It might seem strange for a show like “The Beverly Hillbillies” to have a rocket-ship rise in TV ratings. Put its success in context, though.
The show, which debuted in 1963, did at a time when a nation was hurting. President John F. Kennedy was assassinated on Nov. 22, 1963, in Dallas, Texas. For the next few days, all three major television networks – CBS, NBC, and ABC – devoted round-the-clock programming to events after Kennedy’s assassination.
All other shows were put on hold. Nothing aired but scenes out of Washington, D.C., and Dallas, Texas. That was it.
A nation in mourning started to turn its attention toward the future. Networks started slowly returning to their regular programming, which included sitcoms. “The Beverly Hillbillies” falls into that category.
It is a purely fun, silly, out-of-this-world plot where some poor guy out of Tennessee shoots his rifle, the bullet strikes an oil patch, and he gets rich.
‘The Beverly Hillbillies’ Provided Much-Needed Laughter
The family moves from Tennessee to Beverly Hills, Calif., and takes its less-than-well-heeled manners to their stately mansion. This show, created by Paul Henning, would be one of the first to give viewers some levity in their hearts.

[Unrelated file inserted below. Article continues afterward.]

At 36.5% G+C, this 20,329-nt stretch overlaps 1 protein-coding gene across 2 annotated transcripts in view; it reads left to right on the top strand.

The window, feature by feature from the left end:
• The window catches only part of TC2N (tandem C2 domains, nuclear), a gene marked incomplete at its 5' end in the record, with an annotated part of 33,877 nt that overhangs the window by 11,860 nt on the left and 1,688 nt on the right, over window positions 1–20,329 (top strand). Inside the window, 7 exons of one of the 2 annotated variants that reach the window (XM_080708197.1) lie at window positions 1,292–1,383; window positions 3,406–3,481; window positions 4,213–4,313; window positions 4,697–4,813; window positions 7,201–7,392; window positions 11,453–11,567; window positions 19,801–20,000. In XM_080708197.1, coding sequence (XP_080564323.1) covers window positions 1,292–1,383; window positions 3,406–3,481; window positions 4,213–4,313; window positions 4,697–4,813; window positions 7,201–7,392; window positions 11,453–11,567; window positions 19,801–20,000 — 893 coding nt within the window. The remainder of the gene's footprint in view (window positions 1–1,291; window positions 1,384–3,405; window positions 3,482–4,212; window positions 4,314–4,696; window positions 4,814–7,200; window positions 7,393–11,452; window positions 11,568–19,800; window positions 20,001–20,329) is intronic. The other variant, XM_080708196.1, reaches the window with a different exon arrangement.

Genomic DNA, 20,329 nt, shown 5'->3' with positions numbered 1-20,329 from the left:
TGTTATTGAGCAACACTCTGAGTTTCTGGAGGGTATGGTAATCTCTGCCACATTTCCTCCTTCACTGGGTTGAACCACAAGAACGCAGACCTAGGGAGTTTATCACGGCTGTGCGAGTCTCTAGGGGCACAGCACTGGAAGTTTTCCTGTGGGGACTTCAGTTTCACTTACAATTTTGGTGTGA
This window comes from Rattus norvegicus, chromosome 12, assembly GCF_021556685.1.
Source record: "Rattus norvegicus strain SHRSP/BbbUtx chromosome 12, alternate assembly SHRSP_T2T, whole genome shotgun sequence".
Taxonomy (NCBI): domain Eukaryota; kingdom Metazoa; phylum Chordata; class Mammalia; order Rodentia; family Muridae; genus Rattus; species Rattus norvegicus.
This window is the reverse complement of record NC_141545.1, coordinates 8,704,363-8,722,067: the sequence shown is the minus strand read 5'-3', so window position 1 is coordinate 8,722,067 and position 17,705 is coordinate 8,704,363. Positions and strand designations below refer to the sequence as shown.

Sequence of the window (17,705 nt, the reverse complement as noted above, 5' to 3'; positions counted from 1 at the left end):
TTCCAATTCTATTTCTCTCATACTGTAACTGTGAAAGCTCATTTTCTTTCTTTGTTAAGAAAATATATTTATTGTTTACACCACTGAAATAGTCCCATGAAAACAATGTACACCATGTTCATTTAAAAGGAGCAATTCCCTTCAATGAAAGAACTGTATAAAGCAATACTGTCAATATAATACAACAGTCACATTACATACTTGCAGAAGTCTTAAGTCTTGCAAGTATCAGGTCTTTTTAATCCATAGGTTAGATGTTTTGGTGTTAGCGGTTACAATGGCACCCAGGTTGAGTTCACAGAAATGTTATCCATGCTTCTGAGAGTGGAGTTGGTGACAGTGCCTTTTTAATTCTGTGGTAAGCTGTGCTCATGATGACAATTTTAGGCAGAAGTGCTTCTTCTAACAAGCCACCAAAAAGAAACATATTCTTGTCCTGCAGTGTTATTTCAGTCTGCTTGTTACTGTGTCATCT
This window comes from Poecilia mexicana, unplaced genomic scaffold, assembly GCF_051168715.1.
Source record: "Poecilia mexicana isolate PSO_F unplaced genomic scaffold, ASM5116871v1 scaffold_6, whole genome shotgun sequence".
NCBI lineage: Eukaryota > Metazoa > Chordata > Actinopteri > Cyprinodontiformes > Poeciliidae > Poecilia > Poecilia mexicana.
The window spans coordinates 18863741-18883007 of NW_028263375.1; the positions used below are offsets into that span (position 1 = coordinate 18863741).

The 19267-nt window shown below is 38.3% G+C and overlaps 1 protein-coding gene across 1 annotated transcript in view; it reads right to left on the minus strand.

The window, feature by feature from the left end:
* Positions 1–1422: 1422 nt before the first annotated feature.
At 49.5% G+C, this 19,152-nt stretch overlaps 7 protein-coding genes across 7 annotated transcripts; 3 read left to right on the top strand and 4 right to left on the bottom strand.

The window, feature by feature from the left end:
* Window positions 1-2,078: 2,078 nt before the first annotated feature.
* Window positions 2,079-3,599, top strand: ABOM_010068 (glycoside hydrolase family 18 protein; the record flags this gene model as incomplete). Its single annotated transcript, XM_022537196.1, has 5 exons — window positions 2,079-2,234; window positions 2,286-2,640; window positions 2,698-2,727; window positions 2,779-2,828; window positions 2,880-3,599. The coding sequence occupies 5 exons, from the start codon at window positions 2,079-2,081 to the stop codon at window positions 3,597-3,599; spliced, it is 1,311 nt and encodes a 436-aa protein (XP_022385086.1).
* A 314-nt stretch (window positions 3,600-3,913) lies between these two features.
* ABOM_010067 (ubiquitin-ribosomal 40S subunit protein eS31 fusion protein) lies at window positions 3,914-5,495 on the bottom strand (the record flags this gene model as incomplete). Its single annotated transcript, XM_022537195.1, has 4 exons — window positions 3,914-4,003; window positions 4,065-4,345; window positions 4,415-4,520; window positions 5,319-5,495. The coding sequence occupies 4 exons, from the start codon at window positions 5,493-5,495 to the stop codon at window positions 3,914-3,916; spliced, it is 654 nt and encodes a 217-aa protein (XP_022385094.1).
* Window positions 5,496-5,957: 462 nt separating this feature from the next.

People wanted something funny to watch and take their minds off of so much pain and heartache.
Well, “Hillbillies” was just the show for everyone. How can you tell? Within the first three weeks of its debut, the show reached No. 1 in the Nielsen ratings. Viewers could not get enough of the hijinx between Uncle Jed, Granny, Elly Mae, Jethro, Mr. Drysdale, Miss Jane, and anyone else who showed up.
‘Hillbillies’ Remained In No. 1 Position For 2 Straight Years
Once the “Hillbillies” hit the apex of TV ratings, that show stayed in the No. 1 position for two straight years. It’s practically unheard of in the modern-day TV era with multiple channels having programming.
To this date, no other TV show accomplished what that show did in making its ascension to the No. 1 spot so quickly. It is a feat that remains unmatched in the record books. They remain some of the most-watched half-hour shows in television history.
Eight episodes started the run for Henning’s creation. They are The Beverly Hillbillies: Turkey Day (1963), The Beverly Hillbillies: The Garden Party (1963), The Beverly Hillbillies: Elly Needs a Maw (1963), The Beverly Hillbillies: The Clampetts Get Culture (1963), The Beverly Hillbillies: Christmas at the Clampetts (1963), The Beverly Hillbillies: A Man for Elly (1964) and The Beverly Hillbillies: The Giant Jackrabbit (1964). The Beverly Hillbillies: The Girl from Home (1964).
It was a show that was irreverent, funny, wild, and a bit unreal at times. But it helped give a country in need of humor a much-needed boost.